Monday, June 30, 2003

I'M OFF TO VENICE first thing tomorrow morning for the Enoch Seminar. I don't expect to do any blogging while I'm there unless I get extremely bored and find an Internet caf� (unlikely) or someone finds the Holy Grail while I'm away (less likely). I should be back late on Saturday the 5th but probably won't be blogging again until Sunday. E-mail sent to me today or later will have to wait for me to get back.

If you aren't going to the Enoch Seminar, you can have a taste of it here. This is a short paper I'm giving on "The Animal Apocalypse and Daniel" and this is the handout that goes with it. I'm not allowed to show you the full text of my other paper, which is slated to be published in the conference proceedings in the journal Henoch, but I'll give you a longish abstract of it. It's called "Enochians, Essenes, and Qumran Essenes."

While I'm away, there are other sites that cover news on the ancient world, although none of them deals with exactly the same areas as PaleoJudaica. The Archaeologica News website is always full of the latest on world archaeology. David Nishimura's blog Cronaca deals with art history, antiquity, and archaeology but it is on hiatus too right now. He promises to be back by the Fourth of July weekend, so have a look then. He also recommends Mirabilis, which I haven't seen before but which looks interesting.

And, finally, here are some timely online exhibits from the British Museum website:

Limestone ossuary
Roman/Jewish, 1st century AD
From Jerusalem
Perhaps a representation of the Temple of Jerusalem

Limestone ossuary
Roman/Jewish, 1st century BC to 1st century AD
From Jerusalem
Donor of doors to the Temple of Jerusalem

Pottery lidded jar of the sort used to store the Dead Sea Scrolls

Happy Independence Day to all my American readers. Look for me again on Sunday, 6 July. Have a good week.

Ossuary might be real after all: Filmmaker (Toronto Star)


A Toronto filmmaker says the "jury is still out" on the authenticity of the controversial James ossuary, despite the declaration last week by Israeli experts that its inscription is fake.

Simcha Jacobovici, whose documentary on the ancient burial chest aired in April on the Discovery Channel, calls the announcement by Israel's Antiquities Authority "a rush to judgment."

Why should we care what a Toronto filmmaker thinks? Well, there's this.

The test, which compared the ossuary against other burial boxes by checking isotopes in the patina, was done by the Geological Survey of Israel and had never before been used to verify an ancient inscription, Jacobovici said.

The filmmaker said he was in Israel earlier this week where he interviewed the director of the Geological Survey, Amos Bein, who told him that the box may in fact still be authentic. Jacobovici filmed the interview and said he may update his documentary.

This is a very interesting codicil to Dr. Bein's letter to the IAA, copied to Archaeology Magazine. I'd like to see this interview or at least read a transcript.
NEW BOOK REVIEWS from the Review of Biblical Literature:

DiTommaso, Lorenzo
A Bibliography of Pseudepigrapha Research, 1850-1999

Hiebert, Robert J. V., Claude E. Cox and Peter J. Gentry, eds.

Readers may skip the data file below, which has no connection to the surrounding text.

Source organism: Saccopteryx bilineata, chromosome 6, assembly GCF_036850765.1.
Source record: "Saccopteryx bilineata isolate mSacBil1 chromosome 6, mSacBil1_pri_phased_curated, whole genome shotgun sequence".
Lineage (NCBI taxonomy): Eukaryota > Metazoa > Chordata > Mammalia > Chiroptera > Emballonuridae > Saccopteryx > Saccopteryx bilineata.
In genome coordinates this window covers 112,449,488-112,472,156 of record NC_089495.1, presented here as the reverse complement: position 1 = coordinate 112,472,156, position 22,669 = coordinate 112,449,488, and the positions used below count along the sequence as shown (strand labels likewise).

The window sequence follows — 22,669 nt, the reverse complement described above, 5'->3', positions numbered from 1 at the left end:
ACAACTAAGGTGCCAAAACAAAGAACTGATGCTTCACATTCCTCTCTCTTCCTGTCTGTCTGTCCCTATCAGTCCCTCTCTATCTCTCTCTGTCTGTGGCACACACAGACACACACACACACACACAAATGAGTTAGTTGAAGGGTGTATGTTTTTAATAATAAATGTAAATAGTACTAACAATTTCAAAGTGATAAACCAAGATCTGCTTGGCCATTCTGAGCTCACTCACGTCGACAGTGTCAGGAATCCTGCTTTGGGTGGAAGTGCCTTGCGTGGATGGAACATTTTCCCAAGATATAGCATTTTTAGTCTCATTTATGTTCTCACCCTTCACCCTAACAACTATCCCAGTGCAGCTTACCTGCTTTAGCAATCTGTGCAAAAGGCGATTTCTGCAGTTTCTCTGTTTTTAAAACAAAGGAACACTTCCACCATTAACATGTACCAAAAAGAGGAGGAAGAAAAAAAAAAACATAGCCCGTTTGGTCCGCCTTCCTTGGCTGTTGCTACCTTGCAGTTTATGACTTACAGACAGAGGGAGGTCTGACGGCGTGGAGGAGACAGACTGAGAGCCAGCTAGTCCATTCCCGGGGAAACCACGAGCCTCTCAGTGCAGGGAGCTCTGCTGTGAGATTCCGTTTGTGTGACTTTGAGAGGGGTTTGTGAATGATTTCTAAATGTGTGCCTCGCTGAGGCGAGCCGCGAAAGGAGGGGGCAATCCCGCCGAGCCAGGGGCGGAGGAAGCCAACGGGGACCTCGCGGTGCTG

The Old Greek Psalter: Studies in Honor of Albert Pietersma

Engberg-Pedersen, Troels
Paul Beyond the Judaism / Hellenism Divide

Porter, J. R.
The Lost Bible: Forgotten Scriptures Revealed
A NEW ISSUE of the Journal for the Study of Judaism (vol. 34, issue 2) has just appeared and has the following articles:

Dan W. Clanton Jr

Tobias Nicklas; Christian Wagner

Katell Berthelot

Friedrich Avemarie


(Requires paid personal or institutional subscription to access online.)

Sunday, June 29, 2003

THE JOURNAL FILOLOGIA NEOTESTAMENTARIA has full editions online of (only) its 1998 and 1999 volumes. Articles of interest include:

Maarten J.J. Menken, �The greek translation of Hosea 11:1 in Matthew 2:15: matthean or pre-matthean?� , Vol.12(1999) 79-88.
The author discusses the textual form of the quotation from Hos. 11:1 in Matt. 2:15, which differs significantly from the LXX Version and agrees with the Massoretic Text and Aquila�s translation of this clause.

J. Duncan M. Derrett, �a)/nqrwpoi eu)doki/aj (Lk 2:14b)�, Vol. 11(1998) 101-106.

At Lk 2:14 is the true reading a)/nqrwpoi eu)doki/aj, Unknown to scholars, the long-standing Jewish picture of the Angelic Host makes it quite clear that the first (the genitive) is right. With the birth of Christ at last God has created a human being deserving of his favour, proving that human-kind is worthy of his favour. The Angels, always jealous of Adam and Abraham, al last admit that God has "got it right".The shepherds are qualified to learn this.

Some of the others also overlap with Jewish or Aramaic interests.

More tomorrow.

I've run across this detail in a couple of places this morning and I can't remember seeing it before (From the Charleston Post and Courier, but evident originating in the Washington Post):

[Authority Deputy Director Uzi] Dahari said "there is some doubt" about whether the word Yeshua (Jesus) is a forgery, "but the rest for sure is fake," and Yeshua "was a very common name."

"If all you have is the name Jesus, that proves nothing," he said.

This would complicate the whole patina issue, wouldn't it? Is some of the patina genuine after all?

Also, Archaeology Magazine reports that the Geological Survey of Israel (GSI) has now come out in support of the conclusion of the Israel Antiquities Authority that the patina is a fake and "could not have formed under natural climactic conditions...that prevailed in the Judea Mountains during the last 2000 years."